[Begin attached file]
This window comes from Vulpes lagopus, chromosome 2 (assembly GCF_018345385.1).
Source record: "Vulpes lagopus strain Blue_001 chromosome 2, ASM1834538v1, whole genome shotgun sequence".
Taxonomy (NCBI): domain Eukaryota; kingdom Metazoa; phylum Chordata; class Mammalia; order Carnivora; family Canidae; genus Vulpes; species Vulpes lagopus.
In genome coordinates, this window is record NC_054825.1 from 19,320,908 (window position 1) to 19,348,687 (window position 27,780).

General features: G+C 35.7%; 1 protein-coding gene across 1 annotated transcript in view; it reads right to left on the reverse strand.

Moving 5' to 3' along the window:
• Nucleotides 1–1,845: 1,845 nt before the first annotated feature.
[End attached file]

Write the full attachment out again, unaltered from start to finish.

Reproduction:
This window comes from Vulpes lagopus, chromosome 2 (assembly GCF_018345385.1).
Source record: "Vulpes lagopus strain Blue_001 chromosome 2, ASM1834538v1, whole genome shotgun sequence".
Taxonomy (NCBI): domain Eukaryota; kingdom Metazoa; phylum Chordata; class Mammalia; order Carnivora; family Canidae; genus Vulpes; species Vulpes lagopus.
In genome coordinates, this window is record NC_054825.1 from 19,320,908 (window position 1) to 19,348,687 (window position 27,780).

General features: G+C 35.7%; 1 protein-coding gene across 1 annotated transcript in view; it reads right to left on the reverse strand.

Moving 5' to 3' along the window:
• Nucleotides 1–1,845: 1,845 nt before the first annotated feature.